Chisenhall May Deserve a Full-Time Look
Craig Gifford | On 02, May 2014
For the past three years, Indians third baseman Lonnie Chisenhall has been baseball’s equivalent of a yo-yo. He has been up and down between Cleveland at Triple-A Columbus on numerous occasions.
Chisenhall, since his first call up in 2011, has shown flashes of what made him the 29th overall pick in the 2008 amateur draft. However, at times, he has been frustrating to watch, as though he forgot how to hit somewhere on the two hour trip from Ohio’s capitol.
Through the aggravations that Indians fans have felt, one thing that may have been lost is that Chisenhall is only now 25-years-old. That means he was playing Major League Baseball at 22. Few players are able to hit their stride that young, which is what makes a player like Mike Trout all the more amazing.
Still, entering this spring, there was the growing sensation that Chisenhall may be on his last, or one of his last, leg. The Tribe had catcher and first baseman, Carlos Santana spend the offseason relearning third base. Santana was at the hot corner when he first entered the Cleveland organization, but was moved to catcher to fill a team need.
Moving Santana back to third appeared to be a sign that Cleveland’s brass was becoming unsure of whether or not the Chisenhall would ever fulfill his promise. In fact, there was not a guarantee that Chisenhall would even break camp with this year’s big league club.
However, Chisenhall had a strong spring and made it impossible for the team not to bring him to Cleveland to start the season. The plan was and remains to platoon him at third base and designated hitter with Santana. Santana, being one of the team’s top power hitters, would see the bulk of playing time. Chisenhall, a left-handed hitter, typically only sees action against right-handed pitchers. To this point, that has resulted in 15 starts through the Tribe’s first 28 games for Chisenhall.
As much as Chisenhall proved his worth to the team as a major leaguer in spring training, he now may be proving his worth as a guy who deserves to see more playing time. Chisenhall, through the first month of the year, has seemed more comfortable than ever at the plate against big league pitching. While his power numbers are down, Chisenhall is making more contact with the baseball than he has in any of his previous tours with the Indians.
The young prospect is currently hitting .368, which would lead the team if he had enough at-bats to qualify in the category. He’s collected 17 hits in 47 at-bats. His three walks at this early stage of the season show a guy who seems more willing than before to take bad pitches and not swing freely. At this point, he only has one RBI and has not belted a home run. However, six doubles are an indicator that he is still driving the ball. If he continues to hit, the power should come naturally.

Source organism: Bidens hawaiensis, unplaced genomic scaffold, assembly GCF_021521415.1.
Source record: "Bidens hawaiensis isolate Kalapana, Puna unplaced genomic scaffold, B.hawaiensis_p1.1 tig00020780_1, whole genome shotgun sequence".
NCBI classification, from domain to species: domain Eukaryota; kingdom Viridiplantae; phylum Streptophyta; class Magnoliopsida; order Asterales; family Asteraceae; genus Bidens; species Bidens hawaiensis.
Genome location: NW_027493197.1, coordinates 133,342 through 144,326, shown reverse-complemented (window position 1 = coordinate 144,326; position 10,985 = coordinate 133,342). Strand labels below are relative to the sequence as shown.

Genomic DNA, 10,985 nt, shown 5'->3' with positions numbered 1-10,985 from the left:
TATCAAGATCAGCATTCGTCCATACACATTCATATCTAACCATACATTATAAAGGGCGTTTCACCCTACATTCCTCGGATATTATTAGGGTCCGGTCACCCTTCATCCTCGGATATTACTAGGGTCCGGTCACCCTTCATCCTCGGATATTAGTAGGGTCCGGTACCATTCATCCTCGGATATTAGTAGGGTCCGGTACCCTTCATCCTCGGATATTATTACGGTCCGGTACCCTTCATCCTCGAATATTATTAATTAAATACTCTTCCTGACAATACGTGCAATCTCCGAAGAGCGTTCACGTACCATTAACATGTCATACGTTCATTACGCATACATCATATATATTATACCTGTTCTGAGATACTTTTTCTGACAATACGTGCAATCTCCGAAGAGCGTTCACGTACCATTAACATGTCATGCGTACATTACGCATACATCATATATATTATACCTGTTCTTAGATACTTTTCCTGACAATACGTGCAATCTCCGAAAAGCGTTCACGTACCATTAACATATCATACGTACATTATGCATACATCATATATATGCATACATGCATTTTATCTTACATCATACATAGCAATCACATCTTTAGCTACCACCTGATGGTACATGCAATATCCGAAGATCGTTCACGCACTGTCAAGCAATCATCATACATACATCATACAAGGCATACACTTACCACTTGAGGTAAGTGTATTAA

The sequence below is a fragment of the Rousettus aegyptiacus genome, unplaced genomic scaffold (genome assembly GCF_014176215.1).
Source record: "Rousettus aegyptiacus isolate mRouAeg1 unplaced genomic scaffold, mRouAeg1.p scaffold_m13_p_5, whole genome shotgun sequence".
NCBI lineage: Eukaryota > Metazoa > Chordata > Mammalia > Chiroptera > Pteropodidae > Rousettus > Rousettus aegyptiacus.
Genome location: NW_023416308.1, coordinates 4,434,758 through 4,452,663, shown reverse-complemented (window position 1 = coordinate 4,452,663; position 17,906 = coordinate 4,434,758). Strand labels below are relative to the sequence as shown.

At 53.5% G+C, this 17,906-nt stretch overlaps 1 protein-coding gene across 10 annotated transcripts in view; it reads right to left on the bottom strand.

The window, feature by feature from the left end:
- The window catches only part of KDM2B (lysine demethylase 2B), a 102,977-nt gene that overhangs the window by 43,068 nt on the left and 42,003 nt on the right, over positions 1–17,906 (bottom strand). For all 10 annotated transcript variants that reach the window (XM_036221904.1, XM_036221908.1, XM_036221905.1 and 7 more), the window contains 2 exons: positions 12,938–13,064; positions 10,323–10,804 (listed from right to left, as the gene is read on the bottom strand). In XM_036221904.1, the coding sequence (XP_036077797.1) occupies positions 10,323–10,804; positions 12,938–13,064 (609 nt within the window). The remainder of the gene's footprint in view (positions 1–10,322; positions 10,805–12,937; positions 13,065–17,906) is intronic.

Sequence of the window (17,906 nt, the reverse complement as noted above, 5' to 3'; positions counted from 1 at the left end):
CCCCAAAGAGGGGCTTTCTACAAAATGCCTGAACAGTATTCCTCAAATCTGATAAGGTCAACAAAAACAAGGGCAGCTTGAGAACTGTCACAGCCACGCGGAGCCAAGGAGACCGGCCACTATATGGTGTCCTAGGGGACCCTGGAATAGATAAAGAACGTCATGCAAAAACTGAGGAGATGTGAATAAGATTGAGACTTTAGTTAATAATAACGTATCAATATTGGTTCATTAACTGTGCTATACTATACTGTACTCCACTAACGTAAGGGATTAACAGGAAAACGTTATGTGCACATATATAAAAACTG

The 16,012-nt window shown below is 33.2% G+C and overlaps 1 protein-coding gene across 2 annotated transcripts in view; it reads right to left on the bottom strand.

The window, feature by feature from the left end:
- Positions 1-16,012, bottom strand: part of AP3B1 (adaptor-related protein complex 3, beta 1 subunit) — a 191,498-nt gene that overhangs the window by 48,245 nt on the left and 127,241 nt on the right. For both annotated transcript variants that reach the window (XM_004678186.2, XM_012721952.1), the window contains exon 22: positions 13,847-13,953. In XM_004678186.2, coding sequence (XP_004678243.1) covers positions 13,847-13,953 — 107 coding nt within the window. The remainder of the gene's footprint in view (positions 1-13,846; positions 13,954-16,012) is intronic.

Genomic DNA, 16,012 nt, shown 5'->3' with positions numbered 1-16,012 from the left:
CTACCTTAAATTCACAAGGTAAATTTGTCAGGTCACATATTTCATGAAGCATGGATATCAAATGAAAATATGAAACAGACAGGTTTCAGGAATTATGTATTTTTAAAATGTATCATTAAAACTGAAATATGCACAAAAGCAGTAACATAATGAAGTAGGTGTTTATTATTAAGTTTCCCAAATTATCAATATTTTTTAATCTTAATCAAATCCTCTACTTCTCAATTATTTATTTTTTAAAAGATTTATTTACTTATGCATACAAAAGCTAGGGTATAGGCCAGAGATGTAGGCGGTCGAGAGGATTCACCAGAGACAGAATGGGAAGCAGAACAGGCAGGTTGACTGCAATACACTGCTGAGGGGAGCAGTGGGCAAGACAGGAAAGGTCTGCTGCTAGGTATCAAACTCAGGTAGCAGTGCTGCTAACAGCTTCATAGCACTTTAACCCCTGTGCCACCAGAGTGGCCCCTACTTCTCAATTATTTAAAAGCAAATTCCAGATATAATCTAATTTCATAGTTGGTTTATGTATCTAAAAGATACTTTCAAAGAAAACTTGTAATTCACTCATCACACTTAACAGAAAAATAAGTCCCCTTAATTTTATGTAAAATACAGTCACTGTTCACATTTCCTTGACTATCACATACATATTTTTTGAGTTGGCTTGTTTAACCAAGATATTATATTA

Compare this to Santana. Santana is off to an awfully slow start, hitting just .151 and having played in 27 games, so far. He has three home runs and nine RBI, so the power numbers are not too far off. However, Santana has been mired in slump for a more than a week that he seems hard-pressed to shake.
It may be time to rest Santana, let him collect his thoughts and get refocused. Perhaps, for a couple weeks, the Tribe should consider flip-flopping the roles of Chisenhall and Santana. Perhaps Santana could play a little first base and spell the also-struggling Nick Swisher. However it shakes out, Indians manager Terry Francona should try to get Chisenhall in the lineup more often.
Chisenhall is proving he deserves to get a long look as a guy with regular playing time. In a part-time role, he has hit better than ever. Chisenhall is showing he can hit major league righties.
In a perfect world, the former first-round selection would be an everyday player. When he was 22, that may have been a lot to ask. But now, we are now getting near the put-up-or-shut-up point.
With Santana struggling to get much of anything going at the plate and Chisenhall in the best groove of his major league career, now seems a good time to see if the he has gotten to point where he can at least be viable against lefties.
If Chisenhall continues to struggle against southpaws, at least Cleveland management would know they have no more than a platoon player on their hands. If he can continue to hit righties and establish decency against the left-handers, then Chisenhall will have proven to have turned the corner toward being a starting commodity in the majors.
It can not hurt for the Indians to play Chisenhall more. At 11-17 and the offense hitting less than .240 at the plate, some sort of shakeup could be in order. Sitting Santana and/or Swisher a few times per week for the immediate future could get them back on track as they work on what is bothering them at the dish.
Even if the Chisenhall’s hot start is a mirage or early-season hot streak that will not last, Cleveland owes it to itself to find out. This is still a young guy who was once the top position player in the farm system. The Indians need to find out, definitively if he will pan out or simply be a backup or platoon player.
Chisenhall proved during the spring training that he deserved at least one more chance with the major league club. Now he is proving to deserve regular playing time. Between Chisnhall’s hot start and other guys struggling, there is nothing to lose, for trying him out as a regular in the starting lineup.
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